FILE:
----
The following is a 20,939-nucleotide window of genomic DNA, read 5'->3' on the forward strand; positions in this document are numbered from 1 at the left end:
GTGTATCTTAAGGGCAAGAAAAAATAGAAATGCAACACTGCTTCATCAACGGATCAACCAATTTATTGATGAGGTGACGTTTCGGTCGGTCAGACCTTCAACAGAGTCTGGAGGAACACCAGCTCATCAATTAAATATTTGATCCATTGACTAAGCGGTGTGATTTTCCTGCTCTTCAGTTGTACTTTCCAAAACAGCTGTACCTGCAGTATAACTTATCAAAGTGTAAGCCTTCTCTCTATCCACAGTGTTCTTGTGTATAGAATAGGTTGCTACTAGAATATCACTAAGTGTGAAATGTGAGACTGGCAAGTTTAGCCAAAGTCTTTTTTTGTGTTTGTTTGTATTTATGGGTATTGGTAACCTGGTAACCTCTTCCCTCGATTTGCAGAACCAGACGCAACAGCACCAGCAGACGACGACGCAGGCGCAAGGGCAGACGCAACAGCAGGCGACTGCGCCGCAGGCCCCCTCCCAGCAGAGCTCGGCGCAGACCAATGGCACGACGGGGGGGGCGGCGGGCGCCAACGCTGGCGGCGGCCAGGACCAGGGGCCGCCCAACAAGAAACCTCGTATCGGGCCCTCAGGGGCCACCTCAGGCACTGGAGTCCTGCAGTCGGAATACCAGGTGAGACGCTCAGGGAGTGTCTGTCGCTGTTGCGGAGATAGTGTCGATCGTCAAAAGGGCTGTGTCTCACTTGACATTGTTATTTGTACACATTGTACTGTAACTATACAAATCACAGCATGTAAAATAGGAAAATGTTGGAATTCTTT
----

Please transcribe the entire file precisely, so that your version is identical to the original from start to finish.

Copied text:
The following is a 20,939-nucleotide window of genomic DNA, read 5'->3' on the forward strand; positions in this document are numbered from 1 at the left end:
GTGTATCTTAAGGGCAAGAAAAAATAGAAATGCAACACTGCTTCATCAACGGATCAACCAATTTATTGATGAGGTGACGTTTCGGTCGGTCAGACCTTCAACAGAGTCTGGAGGAACACCAGCTCATCAATTAAATATTTGATCCATTGACTAAGCGGTGTGATTTTCCTGCTCTTCAGTTGTACTTTCCAAAACAGCTGTACCTGCAGTATAACTTATCAAAGTGTAAGCCTTCTCTCTATCCACAGTGTTCTTGTGTATAGAATAGGTTGCTACTAGAATATCACTAAGTGTGAAATGTGAGACTGGCAAGTTTAGCCAAAGTCTTTTTTTGTGTTTGTTTGTATTTATGGGTATTGGTAACCTGGTAACCTCTTCCCTCGATTTGCAGAACCAGACGCAACAGCACCAGCAGACGACGACGCAGGCGCAAGGGCAGACGCAACAGCAGGCGACTGCGCCGCAGGCCCCCTCCCAGCAGAGCTCGGCGCAGACCAATGGCACGACGGGGGGGGCGGCGGGCGCCAACGCTGGCGGCGGCCAGGACCAGGGGCCGCCCAACAAGAAACCTCGTATCGGGCCCTCAGGGGCCACCTCAGGCACTGGAGTCCTGCAGTCGGAATACCAGGTGAGACGCTCAGGGAGTGTCTGTCGCTGTTGCGGAGATAGTGTCGATCGTCAAAAGGGCTGTGTCTCACTTGACATTGTTATTTGTACACATTGTACTGTAACTATACAAATCACAGCATGTAAAATAGGAAAATGTTGGAATTCTTT